## Posts in category Roots of Unity

# Make Mathemusic with Me at Bridges

Click to get the Bridges workshop worksheet!
Here’s what I wrote about the workshop for my Scientific American blog Roots of Unity:
Later this week, I’ll be heading to Baltimore for the annual Bridges Math+Art conference. I’ve written about Bridges before, but this is my first time attending. The conference has presentations on everythi [...]

# The Shocking Failure of British Rail ...

A British train approaches a station. Image: Ingy the Wingy, via flickr.
I spent about a month in the UK earlier this summer, and that meant I took a lot of train trips. I love riding trains: the feeling of endless possibility I get when I look at the departure boards, the countryside rolling by, the fantastic people-watching, the two-hour de [...]

# British Objects of Constant Width

Several British objects of constant width. Image: Evelyn Lamb.
Almost immediately after getting off the plane at Heathrow, I got some breakfast and some change in the form of metal shapes of constant width. That’s right, all British coins are shapes of constant width. This isn’t remarkable because circles have constant width, and [...]

# Really Big Numbers (Book Review)

Really Big Numbers by Richard Schwartz will be published by the American Mathematical Society on July 3, 2014.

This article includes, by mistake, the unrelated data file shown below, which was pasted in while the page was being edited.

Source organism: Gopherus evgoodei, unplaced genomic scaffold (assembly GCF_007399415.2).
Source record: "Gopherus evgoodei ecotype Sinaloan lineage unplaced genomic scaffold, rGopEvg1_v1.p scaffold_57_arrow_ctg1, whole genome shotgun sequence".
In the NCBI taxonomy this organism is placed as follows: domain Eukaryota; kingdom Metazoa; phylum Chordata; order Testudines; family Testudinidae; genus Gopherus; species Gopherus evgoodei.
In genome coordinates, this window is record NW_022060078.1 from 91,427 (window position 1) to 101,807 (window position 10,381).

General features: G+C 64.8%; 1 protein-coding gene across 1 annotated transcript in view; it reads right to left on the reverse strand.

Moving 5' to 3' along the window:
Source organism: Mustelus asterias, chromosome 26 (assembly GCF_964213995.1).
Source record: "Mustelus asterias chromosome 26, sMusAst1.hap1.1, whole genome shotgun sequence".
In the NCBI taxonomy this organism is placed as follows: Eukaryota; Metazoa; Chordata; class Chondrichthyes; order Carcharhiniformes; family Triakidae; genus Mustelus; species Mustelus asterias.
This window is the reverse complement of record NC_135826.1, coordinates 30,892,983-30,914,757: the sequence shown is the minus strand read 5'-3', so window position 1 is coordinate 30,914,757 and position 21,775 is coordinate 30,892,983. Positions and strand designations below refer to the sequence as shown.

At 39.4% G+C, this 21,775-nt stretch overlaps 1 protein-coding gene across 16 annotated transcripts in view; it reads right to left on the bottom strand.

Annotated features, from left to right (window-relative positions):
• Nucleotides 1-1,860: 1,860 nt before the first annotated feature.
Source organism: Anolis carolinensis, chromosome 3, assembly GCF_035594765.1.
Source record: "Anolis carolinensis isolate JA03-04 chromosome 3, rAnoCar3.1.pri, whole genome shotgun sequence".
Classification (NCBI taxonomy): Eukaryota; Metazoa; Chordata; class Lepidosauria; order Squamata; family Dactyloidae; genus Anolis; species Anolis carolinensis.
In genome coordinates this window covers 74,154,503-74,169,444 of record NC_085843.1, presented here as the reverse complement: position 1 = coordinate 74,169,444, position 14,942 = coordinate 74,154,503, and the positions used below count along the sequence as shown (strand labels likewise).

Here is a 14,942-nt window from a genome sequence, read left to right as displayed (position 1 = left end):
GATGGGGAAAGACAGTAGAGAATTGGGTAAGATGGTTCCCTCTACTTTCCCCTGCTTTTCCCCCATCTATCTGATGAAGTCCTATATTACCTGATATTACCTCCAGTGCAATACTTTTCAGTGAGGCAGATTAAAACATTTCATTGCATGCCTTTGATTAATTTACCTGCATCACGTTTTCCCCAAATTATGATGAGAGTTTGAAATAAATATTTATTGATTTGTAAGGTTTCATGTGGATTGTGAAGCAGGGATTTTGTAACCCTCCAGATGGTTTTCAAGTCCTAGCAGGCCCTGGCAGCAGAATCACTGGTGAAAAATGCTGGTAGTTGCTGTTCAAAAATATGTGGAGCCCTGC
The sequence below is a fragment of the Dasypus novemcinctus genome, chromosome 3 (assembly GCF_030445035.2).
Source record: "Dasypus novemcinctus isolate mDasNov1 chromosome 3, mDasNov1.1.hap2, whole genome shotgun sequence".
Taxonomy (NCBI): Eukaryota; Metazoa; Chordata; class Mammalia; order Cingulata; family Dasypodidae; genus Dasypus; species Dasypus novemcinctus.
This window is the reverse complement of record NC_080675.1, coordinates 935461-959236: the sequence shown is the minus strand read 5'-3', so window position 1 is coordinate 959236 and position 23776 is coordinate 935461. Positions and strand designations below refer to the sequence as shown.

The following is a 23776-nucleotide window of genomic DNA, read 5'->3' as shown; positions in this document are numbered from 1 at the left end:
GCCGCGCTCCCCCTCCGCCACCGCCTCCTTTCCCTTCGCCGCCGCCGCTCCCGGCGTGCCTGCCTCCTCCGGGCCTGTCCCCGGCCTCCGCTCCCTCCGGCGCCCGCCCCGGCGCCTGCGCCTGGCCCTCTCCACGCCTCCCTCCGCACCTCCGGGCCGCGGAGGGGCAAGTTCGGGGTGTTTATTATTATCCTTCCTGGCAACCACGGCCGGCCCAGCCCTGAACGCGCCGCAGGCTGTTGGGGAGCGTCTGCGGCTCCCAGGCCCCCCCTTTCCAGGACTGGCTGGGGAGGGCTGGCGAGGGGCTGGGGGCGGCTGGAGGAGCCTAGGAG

“Now and then we pluck numbers from the blur…numbers which have no names except the ones we might now give them…souvenirs from alien, unknowable worlds.”
-Really Big Numbers by Richard Evan Schwartz
Read my review of Really Big Numb [...]

# The Most Mathematically Perfect Day o...

The Paley graph of order 9 is a perfect graph, making it an appropriate object of veneration and study on June 28, a perfect day. Image: David Eppstein, via Wikimedia commons.
Whether you write it 6/28 or 28/6, today is a perfect day. A perfect number is a number that is the sum of its factors besides itself, and 6 (1+2+3) and 28 (1+2+4+7+14) [...]

# How to Make “e-1″ Salad D...

Fibonacci lemonade. Image: Andrea Hawksley.
What does math taste like? Andrea Hawksley recently posted a recipe for Fibonacci lemonade, a drink that is inspired by the famous Fibonacci sequence: 1,1,2,3,5,8, and so on. It is a thing of beauty to behold, and as you drink it, you actually taste successive approximations of the golden ratio due [...]

# How Not to Be Wrong (Book Review)

How Not to Be Wrong, the first popular math book by University of Wisconsin-Madison math professor Jordan Ellenberg, just hit the shelves. In addition to a Ph.D. in math, Ellenberg has an MFA in creative writing and has been writing about math for popular audiences for several years. Unsurprisingly, the book is witty, compelling, and just pla [...]

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